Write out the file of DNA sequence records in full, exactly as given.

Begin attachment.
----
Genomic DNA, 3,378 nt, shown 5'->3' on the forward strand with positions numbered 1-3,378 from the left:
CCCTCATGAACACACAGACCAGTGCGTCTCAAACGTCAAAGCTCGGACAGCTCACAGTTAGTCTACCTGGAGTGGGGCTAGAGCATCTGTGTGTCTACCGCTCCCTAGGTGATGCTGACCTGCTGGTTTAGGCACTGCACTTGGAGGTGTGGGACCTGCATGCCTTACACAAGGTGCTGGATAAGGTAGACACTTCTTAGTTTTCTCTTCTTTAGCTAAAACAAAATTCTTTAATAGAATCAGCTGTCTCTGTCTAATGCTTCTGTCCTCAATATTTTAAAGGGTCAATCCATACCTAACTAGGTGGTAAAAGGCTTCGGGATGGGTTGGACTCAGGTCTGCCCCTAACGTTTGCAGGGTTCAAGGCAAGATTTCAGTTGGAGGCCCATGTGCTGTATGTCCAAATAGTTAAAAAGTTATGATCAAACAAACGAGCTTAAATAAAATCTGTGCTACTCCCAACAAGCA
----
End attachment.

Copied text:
Genomic DNA, 3,378 nt, shown 5'->3' on the forward strand with positions numbered 1-3,378 from the left:
CCCTCATGAACACACAGACCAGTGCGTCTCAAACGTCAAAGCTCGGACAGCTCACAGTTAGTCTACCTGGAGTGGGGCTAGAGCATCTGTGTGTCTACCGCTCCCTAGGTGATGCTGACCTGCTGGTTTAGGCACTGCACTTGGAGGTGTGGGACCTGCATGCCTTACACAAGGTGCTGGATAAGGTAGACACTTCTTAGTTTTCTCTTCTTTAGCTAAAACAAAATTCTTTAATAGAATCAGCTGTCTCTGTCTAATGCTTCTGTCCTCAATATTTTAAAGGGTCAATCCATACCTAACTAGGTGGTAAAAGGCTTCGGGATGGGTTGGACTCAGGTCTGCCCCTAACGTTTGCAGGGTTCAAGGCAAGATTTCAGTTGGAGGCCCATGTGCTGTATGTCCAAATAGTTAAAAAGTTATGATCAAACAAACGAGCTTAAATAAAATCTGTGCTACTCCCAACAAGCA